The passing of a cherished pet is something every pet owner dreads, and yet it’s something most of us have to face eventually, whether due to terminal illness, serious injury or just old age. When your dog crosses the rainbow bridge, your vet will ask you what you want to do with his body. Usually, you can choose to bury him at home or in a pet cemetery, or to have his remains cremated. But what you might not know is that sometimes a third option is available. Some dog owners, looking to make sense of the worst day of their lives, choose to donate the body of their beloved dog to a veterinary educational program, taking some comfort in the fact that even in death, their dogs can help other pets.
Such programs, which are called educational memorial programs or willed body programs, and are modeled after human cadaver donation programs, are offered at several veterinary universities in the United States. If you live close to a veterinary university, you might consider inquiring about the possibility of donating your dog’s body to help train the veterinary students of tomorrow.
“I think the main reason owners donate their pets to educational memorial programs is that they find comfort in knowing their pet helped train the next generation of animal caregivers, which in turn provides benefits to other pets in the future,” says Lili Duda, MBE, VMD, BA, clinical professor of radiation oncology and coordinator of the Educational Memorial Program at University of Pennsylvania, School of Veterinary Medicine.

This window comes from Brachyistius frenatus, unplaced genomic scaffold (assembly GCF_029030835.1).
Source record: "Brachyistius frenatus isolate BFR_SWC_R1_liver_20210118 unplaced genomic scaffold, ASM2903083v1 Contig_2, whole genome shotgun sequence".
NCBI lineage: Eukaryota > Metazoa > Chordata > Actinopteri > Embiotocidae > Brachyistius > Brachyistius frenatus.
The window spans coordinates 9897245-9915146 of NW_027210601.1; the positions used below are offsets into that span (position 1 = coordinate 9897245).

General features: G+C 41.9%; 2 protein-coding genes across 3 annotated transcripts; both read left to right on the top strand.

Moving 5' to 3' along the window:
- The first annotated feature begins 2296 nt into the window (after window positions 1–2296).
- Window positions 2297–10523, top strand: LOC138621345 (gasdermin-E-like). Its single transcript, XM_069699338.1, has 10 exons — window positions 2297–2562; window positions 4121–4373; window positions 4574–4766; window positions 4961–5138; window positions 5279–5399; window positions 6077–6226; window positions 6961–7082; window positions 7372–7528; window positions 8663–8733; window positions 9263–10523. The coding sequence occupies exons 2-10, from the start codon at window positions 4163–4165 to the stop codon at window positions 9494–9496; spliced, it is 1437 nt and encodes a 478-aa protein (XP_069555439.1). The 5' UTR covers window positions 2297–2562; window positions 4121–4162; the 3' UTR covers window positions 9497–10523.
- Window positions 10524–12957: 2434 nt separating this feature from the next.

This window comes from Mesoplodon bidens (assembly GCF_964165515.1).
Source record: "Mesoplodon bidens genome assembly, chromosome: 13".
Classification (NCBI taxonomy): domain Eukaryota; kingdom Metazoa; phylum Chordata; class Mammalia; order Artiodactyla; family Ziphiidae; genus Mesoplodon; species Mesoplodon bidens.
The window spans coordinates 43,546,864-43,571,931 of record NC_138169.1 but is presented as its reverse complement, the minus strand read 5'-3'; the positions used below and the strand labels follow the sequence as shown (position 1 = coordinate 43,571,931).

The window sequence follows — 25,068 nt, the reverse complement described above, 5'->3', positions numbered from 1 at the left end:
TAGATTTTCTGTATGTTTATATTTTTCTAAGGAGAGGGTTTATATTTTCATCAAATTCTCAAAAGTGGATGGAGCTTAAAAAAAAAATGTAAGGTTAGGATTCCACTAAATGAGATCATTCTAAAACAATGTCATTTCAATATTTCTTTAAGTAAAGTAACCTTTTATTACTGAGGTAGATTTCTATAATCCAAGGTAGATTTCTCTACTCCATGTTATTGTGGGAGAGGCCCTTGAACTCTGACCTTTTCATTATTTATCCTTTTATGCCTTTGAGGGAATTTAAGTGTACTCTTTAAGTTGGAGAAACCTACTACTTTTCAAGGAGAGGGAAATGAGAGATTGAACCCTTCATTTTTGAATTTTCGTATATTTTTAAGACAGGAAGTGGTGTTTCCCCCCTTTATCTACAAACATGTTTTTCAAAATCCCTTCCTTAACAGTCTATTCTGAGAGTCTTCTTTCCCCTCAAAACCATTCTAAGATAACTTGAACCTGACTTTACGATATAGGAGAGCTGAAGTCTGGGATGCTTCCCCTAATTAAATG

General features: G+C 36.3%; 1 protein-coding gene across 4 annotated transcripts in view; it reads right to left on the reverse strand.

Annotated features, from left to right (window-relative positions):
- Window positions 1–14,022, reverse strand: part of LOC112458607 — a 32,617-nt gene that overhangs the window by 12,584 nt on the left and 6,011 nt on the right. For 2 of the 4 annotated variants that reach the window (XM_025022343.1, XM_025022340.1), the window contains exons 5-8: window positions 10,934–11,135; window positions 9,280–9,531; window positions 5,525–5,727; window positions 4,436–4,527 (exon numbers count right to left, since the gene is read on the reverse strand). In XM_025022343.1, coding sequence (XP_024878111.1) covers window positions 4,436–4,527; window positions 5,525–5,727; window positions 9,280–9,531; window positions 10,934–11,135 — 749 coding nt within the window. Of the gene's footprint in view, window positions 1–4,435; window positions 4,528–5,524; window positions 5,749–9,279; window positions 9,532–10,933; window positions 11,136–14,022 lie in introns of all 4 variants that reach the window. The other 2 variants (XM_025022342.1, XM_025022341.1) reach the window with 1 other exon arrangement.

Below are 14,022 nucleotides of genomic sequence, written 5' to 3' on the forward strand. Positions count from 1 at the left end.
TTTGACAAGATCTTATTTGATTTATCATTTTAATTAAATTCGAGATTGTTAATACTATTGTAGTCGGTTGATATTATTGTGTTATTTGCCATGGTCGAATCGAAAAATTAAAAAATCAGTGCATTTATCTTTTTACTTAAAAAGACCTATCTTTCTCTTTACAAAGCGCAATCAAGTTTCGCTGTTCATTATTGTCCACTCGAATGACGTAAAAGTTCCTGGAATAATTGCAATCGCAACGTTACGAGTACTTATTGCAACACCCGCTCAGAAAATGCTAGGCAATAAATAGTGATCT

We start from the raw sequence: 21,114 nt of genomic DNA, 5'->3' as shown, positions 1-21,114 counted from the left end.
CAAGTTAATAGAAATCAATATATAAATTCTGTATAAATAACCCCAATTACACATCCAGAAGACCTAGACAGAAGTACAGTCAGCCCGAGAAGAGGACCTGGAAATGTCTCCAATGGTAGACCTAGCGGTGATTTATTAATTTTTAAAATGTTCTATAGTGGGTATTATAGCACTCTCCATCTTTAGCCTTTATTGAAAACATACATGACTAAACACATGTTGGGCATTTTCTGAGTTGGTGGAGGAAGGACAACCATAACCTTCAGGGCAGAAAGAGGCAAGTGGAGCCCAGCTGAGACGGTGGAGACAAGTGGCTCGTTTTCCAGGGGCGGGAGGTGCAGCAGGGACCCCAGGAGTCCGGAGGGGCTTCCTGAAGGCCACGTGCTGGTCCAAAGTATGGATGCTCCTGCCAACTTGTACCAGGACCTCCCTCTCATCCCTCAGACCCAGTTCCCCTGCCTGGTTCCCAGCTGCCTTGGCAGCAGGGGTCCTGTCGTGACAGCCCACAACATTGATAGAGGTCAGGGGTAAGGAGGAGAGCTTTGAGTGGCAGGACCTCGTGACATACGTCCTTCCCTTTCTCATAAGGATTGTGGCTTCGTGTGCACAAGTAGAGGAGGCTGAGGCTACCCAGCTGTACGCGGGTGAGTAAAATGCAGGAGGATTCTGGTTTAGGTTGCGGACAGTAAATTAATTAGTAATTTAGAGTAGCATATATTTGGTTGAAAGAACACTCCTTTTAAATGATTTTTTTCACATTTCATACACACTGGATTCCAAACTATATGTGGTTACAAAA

Similar to the way donated cadavers are used in human medical school, donated pets are used for educational purposes, not for medical research. “There are many lifelike models that veterinary students use to practice skills before they perform them on live animals, but none have the same educational value as donated cadavers,” Dr. Duda says. “Donated cadavers offer increased learning opportunities and a more realistic learning experience.”
Depending on the university you live near, each program might vary somewhat, but typically you must make donation arrangements ahead of time, so this is something to consider before your pet passes on. Some schools allow you to arrange to donate directly to them if your pet is treated at their hospital; others have you work with your veterinarian to arrange a donation. There also might be a limit on how far away you live from the university.
“Each school has its own guidelines and procedures,” Dr. Duda explains. “When a pet is euthanized at Penn Vet, donation to the EMP is one of several options offered to the pet owner for disposition of the remains. In general, pets must be current on their rabies vaccinations and not thought to have any zoonotic diseases (infectious diseases that can be transmitted to people).”
Something else to consider is whether you would like to have your pet’s ashes returned to you after cremation. When you donate the body, this is sometimes not an option. “Remains donated to the EMP [at Penn Vet] are used for instruction only and are cremated once training is complete; however, it is not possible to return the pet’s ashes,” Dr. Duda says. “For owners who want this option, individual cremation may be a better choice. For owners who want to know more about their pet’s medical condition, an autopsy [called a necropsy in animals] may be a better choice [than body donation].” Some programs, such as the one at Western University College of Veterinary Medicine, Pomona, California, can return cremains for small and medium-sized pets (under 55 pounds).
Tell us: What do you think? Would you donate your dog’s body to science?
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